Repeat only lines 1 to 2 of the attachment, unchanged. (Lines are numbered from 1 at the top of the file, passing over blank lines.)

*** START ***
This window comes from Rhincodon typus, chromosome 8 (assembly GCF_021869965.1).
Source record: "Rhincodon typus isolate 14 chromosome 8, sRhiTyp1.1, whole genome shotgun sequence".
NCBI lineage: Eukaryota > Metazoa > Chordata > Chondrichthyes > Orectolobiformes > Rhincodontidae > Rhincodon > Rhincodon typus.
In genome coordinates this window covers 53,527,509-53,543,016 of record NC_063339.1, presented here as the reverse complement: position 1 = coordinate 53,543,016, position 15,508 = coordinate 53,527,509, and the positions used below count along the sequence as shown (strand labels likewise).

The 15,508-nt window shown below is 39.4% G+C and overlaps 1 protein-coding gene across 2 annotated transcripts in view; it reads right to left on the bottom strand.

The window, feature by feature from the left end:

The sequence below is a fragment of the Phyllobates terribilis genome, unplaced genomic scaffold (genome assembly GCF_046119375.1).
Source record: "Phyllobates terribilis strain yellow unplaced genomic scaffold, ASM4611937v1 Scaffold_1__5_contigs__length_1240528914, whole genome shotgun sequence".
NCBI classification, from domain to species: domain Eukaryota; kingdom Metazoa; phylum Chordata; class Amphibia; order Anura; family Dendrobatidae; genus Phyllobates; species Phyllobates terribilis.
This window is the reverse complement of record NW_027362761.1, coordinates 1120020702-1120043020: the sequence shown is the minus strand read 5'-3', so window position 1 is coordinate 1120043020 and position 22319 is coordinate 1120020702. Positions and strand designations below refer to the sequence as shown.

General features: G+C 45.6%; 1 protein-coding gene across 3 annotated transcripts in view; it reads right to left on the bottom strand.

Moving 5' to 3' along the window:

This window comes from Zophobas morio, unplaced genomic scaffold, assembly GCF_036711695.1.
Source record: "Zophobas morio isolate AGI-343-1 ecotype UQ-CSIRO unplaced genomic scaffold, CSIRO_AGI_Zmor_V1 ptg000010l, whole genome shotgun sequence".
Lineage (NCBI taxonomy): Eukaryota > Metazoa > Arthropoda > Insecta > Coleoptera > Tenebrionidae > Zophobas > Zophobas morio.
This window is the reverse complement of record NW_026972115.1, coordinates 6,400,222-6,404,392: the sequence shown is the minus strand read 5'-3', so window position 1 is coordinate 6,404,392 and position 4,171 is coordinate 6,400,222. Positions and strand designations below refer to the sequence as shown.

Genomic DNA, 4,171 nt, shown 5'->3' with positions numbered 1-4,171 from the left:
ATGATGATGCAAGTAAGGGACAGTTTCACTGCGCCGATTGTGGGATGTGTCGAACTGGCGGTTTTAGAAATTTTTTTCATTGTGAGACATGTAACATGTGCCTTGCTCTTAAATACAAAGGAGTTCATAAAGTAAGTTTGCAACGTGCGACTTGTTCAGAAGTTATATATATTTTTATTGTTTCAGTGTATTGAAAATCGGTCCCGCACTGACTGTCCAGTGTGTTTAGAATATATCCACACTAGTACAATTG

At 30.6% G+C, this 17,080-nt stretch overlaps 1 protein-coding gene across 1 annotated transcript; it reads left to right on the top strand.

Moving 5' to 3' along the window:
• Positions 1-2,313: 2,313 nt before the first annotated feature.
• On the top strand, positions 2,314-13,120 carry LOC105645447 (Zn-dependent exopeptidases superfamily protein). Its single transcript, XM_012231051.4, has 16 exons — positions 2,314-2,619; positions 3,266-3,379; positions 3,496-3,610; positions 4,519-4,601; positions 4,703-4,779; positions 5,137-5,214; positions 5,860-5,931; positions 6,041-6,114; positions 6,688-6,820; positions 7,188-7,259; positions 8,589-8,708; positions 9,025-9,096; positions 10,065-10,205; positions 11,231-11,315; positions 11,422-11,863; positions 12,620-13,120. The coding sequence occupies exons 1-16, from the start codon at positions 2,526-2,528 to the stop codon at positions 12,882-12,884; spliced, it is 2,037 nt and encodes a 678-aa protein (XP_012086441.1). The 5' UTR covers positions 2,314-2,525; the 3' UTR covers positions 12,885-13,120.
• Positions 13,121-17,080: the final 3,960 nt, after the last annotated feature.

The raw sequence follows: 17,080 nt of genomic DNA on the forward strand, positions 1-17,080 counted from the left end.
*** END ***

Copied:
This window comes from Rhincodon typus, chromosome 8 (assembly GCF_021869965.1).
Source record: "Rhincodon typus isolate 14 chromosome 8, sRhiTyp1.1, whole genome shotgun sequence".